I also do not think Fair Use applies to things that are stolen. As someone else mentioned the rules of First Publication should apply and as QT never published it it is just stolen. Can you parody or transform a stolen work? Maybe but doubtful. But Gawker didn't do anything...
No they didn't. Techdirt just reported the existence. Gawker told people where to go to read it. The judge stated two things:
1) QT did not allege anyone actually downloaded it via that link. He sent that part back to QT to fix.
2) But then he says even if QT did prove the download that it would not be infringement because Perfect 10 allows you to view things that might infringe.
I believe the judge is wrong as my understanding is the Perfect 10 ruling allows a site to show links to items that may or may not infringe. And it allows for a user to view the something that may or may not infringe does actually exists (IE a picture of the illegal script). I also believe that ruling allows you to have on your screen images of infringing content and not hold you liable for infringement due to the transformative case. (IE a page of thumbnails does not mean you actually downloaded all the files the thumbnails refer to)
But I don't see the Perfect 10 ruling saying you can direct people to something you state is illegal (and the judge does believe there is a case against someone for hosting illegal content so he is not even questioning that aspect of the script). Nor does the Perfect 10 ruling state the user can further use that link to infringing content and not be liable for it; as the act of clicking on the link implies your intent to download or view it. So Gawker should not be able to wash their hands of contributory infringement based on that ruling. So far the judge IS allowing this. But I disagree....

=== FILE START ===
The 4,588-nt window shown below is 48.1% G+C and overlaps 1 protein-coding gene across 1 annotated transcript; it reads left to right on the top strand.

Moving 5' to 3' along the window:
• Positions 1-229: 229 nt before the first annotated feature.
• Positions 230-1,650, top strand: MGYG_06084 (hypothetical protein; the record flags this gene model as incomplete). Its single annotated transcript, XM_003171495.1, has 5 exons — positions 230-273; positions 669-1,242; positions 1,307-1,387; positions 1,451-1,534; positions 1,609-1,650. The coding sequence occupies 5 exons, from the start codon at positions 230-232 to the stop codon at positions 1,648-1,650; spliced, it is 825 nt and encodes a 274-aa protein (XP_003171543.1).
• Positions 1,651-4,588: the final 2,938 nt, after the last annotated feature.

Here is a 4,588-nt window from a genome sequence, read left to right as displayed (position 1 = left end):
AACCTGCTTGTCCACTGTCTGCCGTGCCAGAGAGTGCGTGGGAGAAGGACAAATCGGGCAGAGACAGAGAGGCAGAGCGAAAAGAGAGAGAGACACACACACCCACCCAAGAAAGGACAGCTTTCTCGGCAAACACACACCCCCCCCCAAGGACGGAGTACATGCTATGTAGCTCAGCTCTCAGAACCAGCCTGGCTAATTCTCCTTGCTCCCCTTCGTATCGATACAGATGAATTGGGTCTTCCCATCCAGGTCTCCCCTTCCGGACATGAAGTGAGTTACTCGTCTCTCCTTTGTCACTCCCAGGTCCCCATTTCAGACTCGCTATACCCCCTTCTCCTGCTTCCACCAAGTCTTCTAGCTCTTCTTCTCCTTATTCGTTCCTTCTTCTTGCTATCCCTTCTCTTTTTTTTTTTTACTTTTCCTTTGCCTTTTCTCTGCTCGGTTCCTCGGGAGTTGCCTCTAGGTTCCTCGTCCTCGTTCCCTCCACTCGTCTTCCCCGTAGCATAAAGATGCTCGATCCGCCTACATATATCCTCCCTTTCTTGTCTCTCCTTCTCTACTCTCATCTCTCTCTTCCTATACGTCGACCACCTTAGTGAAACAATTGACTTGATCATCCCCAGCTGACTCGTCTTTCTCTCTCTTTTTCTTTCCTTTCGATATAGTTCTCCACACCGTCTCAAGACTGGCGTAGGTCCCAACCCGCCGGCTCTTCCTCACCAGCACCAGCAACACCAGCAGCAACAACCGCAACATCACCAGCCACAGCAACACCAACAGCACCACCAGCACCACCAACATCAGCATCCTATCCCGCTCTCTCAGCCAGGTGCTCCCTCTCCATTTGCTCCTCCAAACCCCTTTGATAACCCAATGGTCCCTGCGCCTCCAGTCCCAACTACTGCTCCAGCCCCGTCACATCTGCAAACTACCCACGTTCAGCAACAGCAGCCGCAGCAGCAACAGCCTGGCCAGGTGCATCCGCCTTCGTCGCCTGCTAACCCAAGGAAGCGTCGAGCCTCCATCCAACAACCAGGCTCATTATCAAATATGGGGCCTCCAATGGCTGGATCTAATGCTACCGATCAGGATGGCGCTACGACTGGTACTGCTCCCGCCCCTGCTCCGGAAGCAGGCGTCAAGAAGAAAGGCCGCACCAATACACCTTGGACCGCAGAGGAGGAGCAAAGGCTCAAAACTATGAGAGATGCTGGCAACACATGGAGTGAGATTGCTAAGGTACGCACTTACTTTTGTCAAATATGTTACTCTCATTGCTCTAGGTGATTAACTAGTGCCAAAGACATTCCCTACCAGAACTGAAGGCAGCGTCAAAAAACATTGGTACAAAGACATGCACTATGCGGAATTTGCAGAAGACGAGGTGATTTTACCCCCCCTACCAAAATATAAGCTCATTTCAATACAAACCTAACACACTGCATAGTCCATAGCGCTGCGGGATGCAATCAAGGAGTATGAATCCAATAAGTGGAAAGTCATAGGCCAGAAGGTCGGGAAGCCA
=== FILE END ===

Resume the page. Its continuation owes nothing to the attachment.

That's not how I read that case. That case was about Google searches which show thumbnails in the browser of infringing images. The court of appeals stated that what Google did was not an infringement. That case did not give the world the right to, as you mention, stream illegal movies based solely on the fact none of the movie is actually stored on your machine. It just allowed a site to point to something they have no control of and not be liable.